What happened? Why were you in Rochester?” At that moment, I hated myself for taking up with the NSA. The agency was something I didn’t want the girls to know. If Tseng’s activities didn’t warrant danger then there was no telling what the agency would do to keep things quiet.
How much was safe? I didn’t know so I doled it out in small doses. I’d figure if anyone would eventually catch me, it’d be Viktoriya. I could hide some thoughts, but not everything, from my curious Cossack cutie. Besides, there was a connection that was more than simply mind-reading.
We’d been together for nearly five years. ‘Six.’ Viktoriya corrected me immediately. ‘We had English in fall of ‘93.’ ‘Of course sweetheart.’ I set my overnight bag on her sofa.
I had left the hospital where Phillipa was staying a few hours before. It taken that long for my cab to weave through New York City traffic to get to Brooklyn. I had arrived at Viktoriya’s apartment just in time for dinner. Fulfilling her role as host, my Russian rumba-queen decided to show me some of the Big Apple’s more tender slices. She and I were at an East Village restaurant, a Turkish place that served great meze. It was there, over the dim glow of candlelight when I finally told her a sanitized version of the truth. I included my suspicions about Tseng but omitted the empire.
Viktoriya sat quietly in her chair as she weighed my words. “Sweetheart, I’m sorry.” I swallowed hard. I hadn’t noticed that my throat was dry from all the talking I did. I took a quick sip of water and waited nervously for an answer. “So you are saying you help in reading people?” she finally asked.
Living alone in a city of millions had improved her social skills. “Like interrogation?” “More or less,” I said. “Nothing more?” she asked. “You don’t—?” Kill. That was what she wanted to know. I quickly dispersed the thought.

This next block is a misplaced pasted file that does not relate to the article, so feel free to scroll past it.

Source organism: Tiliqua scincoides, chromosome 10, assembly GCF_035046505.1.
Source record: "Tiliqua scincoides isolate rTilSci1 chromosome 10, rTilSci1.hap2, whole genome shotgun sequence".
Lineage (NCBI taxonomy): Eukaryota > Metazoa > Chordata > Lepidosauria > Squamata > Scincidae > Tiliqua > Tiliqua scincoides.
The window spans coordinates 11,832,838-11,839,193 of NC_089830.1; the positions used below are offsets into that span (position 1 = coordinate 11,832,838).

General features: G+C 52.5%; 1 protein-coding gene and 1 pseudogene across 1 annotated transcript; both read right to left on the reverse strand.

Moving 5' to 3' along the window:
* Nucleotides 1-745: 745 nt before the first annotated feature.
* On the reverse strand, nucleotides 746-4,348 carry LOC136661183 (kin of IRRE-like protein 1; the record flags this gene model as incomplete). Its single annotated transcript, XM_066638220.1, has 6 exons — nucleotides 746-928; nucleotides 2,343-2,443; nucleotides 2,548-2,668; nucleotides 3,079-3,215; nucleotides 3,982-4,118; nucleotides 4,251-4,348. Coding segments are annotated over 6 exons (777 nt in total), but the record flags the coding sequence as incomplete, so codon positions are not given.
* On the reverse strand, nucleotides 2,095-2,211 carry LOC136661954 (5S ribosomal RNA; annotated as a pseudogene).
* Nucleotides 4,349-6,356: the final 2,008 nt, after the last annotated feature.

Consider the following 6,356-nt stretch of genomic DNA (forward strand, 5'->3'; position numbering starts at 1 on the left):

Oh sweetheart, how could I explain all this now? “Only in self-defence and as a last ditch effort,” I replied quietly. My thoughts were fully masked now as I spoke in monotone. “That’s what the muscle is for.” “I see,” Viktoriya was pensive. I watched her and tried to anticipate her next move. “That’s what Tseng would be,” I explained as simply as I could, “Muscle. What do you think?
Is he the one?” “I do not know who killed Pyotr,” Viktoriya sighed, “Just that it was one of us. Can you be sure it was he?” I shook my head, “I can’t read him sweetie. His mind’s a blank wall to me.” “Well then,” she seemed both relieved and disappointed, “There’s no point in guessing, yes? But if you think this ‘Sang’ is so dangerous, why do you continue to associate with him?” “It’s out of convenience,” I put my hand on hers. “He’s got some things I can learn. I could teach you too.
But just say the word Vika, and I’ll tell him to piss off and never bug me again.” “No, it’s okay Stanislav.” The brunette beauty smiled, but the worry in her lovely eyes was unmistakable. “I can feel you’ve changed, that’s all. You don’t know it, but you’re different now.” “I am?” I asked. “Yes,” Viktoriya squeezed my hands, “You’ve gotten a little more —” she said something in Russian that I got as “aggressive” or “ruthless” mixed with “self-centeredness”. I felt her hands trembling but there was little more I could do or say to comfort her. “I think you’re going to continue this regardless what I think,” she said finally. It felt weird.
I had confessed something I was sure to have caused Viktoriya no small measure of grief, but she simply took it more or less in stride. We finished our meal in silence then took a cab home. Viktoriya didn’t have practice the next day but we were content to just sleep. After such a long absence, it felt great to be in each other’s physical presence. When I awoke the next morning, I found her stretching in the other room. ‘Good morning.’ I thought-spoke.
“Good morning, kisa,” she didn’t break her routine as she spoke aloud. I grinned despite my disheveled appearance. Someone from logistics support in the agency had grabbed a travel pack with toilet amenities and towelettes. I had bought a pack of underwear (expensive ones) when Viktoriya took me out last night.
I showered, cleaned up, and felt a hundred times better. “So, what do you do for fun around here?” I asked. “Oh, you’re done?” she rose in a most peculiar fashion, as if she was in weightless space. Her telekinesis practically let her levitate. “How about breakfast?” I stood in the narrow hall. Those old apartments were really something; despite my height, the top of my head grazed the upper jamb of the doorway.